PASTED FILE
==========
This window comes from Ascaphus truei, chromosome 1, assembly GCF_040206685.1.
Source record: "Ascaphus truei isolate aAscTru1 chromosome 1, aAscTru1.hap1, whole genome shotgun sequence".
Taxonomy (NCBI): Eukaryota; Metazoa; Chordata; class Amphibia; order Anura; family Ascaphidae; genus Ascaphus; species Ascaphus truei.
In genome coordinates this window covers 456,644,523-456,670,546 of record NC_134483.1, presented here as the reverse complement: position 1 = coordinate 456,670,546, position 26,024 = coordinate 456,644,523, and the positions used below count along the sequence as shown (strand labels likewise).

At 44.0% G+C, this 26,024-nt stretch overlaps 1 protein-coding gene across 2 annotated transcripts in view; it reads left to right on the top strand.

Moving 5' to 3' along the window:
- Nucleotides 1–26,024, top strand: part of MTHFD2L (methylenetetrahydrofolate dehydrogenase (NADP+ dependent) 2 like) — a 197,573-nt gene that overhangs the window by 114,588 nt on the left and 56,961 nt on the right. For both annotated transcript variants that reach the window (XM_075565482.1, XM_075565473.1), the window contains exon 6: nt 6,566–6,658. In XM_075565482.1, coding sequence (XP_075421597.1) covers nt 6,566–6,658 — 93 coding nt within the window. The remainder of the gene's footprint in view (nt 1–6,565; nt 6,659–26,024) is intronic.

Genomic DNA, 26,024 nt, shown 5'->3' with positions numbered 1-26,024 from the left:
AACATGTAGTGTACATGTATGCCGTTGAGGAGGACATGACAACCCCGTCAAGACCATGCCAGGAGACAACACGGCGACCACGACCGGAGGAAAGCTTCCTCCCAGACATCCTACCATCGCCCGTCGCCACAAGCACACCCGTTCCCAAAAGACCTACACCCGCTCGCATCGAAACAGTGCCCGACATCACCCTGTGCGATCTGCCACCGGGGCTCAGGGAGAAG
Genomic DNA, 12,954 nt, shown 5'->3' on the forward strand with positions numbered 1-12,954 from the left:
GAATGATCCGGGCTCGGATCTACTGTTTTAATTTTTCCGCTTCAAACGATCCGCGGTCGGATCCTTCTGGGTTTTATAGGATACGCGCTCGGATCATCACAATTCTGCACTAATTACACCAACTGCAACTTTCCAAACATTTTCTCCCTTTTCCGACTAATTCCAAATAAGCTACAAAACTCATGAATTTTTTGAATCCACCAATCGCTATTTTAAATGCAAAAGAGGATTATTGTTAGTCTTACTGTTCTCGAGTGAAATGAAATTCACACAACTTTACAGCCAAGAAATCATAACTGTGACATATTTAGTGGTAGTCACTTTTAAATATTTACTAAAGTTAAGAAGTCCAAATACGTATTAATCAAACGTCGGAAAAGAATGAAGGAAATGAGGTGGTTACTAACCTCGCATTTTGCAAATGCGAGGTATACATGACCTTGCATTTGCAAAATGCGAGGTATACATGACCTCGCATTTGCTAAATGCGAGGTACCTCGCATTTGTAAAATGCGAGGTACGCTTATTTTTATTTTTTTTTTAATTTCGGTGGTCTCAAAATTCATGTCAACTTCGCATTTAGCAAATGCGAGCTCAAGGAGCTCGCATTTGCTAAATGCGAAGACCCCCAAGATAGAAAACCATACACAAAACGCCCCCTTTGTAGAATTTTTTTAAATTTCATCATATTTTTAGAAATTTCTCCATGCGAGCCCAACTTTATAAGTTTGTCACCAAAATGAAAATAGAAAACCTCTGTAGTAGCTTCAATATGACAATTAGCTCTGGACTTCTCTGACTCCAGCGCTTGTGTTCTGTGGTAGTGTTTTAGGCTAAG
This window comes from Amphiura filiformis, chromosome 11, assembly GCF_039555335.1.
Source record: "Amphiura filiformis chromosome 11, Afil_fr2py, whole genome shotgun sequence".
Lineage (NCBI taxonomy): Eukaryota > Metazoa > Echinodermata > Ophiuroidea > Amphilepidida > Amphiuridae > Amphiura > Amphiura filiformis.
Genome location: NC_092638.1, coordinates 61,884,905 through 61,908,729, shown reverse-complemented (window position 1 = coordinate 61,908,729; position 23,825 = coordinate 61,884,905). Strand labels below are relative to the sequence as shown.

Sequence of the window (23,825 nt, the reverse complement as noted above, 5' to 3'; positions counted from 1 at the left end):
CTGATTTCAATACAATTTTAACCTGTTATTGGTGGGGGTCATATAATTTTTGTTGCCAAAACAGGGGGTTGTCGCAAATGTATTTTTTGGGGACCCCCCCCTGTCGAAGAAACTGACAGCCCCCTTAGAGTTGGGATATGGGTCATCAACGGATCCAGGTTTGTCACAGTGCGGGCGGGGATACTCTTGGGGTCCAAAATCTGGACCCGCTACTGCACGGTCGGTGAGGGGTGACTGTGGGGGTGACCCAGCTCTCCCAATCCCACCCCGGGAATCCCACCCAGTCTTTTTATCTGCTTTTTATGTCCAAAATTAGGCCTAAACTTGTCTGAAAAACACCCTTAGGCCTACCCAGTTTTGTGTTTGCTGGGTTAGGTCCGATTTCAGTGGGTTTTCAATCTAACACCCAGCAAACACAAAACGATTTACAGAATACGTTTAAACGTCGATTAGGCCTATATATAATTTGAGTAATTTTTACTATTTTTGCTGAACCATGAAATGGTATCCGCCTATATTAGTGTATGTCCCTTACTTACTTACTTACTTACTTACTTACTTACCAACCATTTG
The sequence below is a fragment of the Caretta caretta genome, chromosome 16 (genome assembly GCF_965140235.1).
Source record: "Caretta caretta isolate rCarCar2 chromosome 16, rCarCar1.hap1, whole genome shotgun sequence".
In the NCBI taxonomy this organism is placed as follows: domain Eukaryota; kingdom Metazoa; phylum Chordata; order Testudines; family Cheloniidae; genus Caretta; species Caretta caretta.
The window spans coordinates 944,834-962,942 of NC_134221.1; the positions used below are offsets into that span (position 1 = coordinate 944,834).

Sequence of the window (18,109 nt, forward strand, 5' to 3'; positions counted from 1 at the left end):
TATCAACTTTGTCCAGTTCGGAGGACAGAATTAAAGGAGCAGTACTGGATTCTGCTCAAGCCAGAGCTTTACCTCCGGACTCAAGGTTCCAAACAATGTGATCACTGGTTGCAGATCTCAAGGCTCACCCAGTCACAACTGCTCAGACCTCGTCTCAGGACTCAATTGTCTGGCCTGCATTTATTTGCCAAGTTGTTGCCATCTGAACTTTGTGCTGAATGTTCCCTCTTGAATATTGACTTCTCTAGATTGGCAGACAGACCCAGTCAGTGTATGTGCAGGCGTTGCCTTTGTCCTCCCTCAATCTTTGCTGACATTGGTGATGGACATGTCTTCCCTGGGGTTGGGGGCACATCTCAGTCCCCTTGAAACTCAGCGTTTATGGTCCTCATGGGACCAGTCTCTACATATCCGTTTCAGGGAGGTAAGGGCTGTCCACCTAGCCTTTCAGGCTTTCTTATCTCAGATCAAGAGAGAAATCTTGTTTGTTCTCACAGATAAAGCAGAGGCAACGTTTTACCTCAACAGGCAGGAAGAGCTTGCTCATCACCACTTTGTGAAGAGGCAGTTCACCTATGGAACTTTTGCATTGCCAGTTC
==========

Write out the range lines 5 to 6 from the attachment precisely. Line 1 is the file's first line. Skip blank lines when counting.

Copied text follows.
At 44.0% G+C, this 26,024-nt stretch overlaps 1 protein-coding gene across 2 annotated transcripts in view; it reads left to right on the top strand.

Moving 5' to 3' along the window: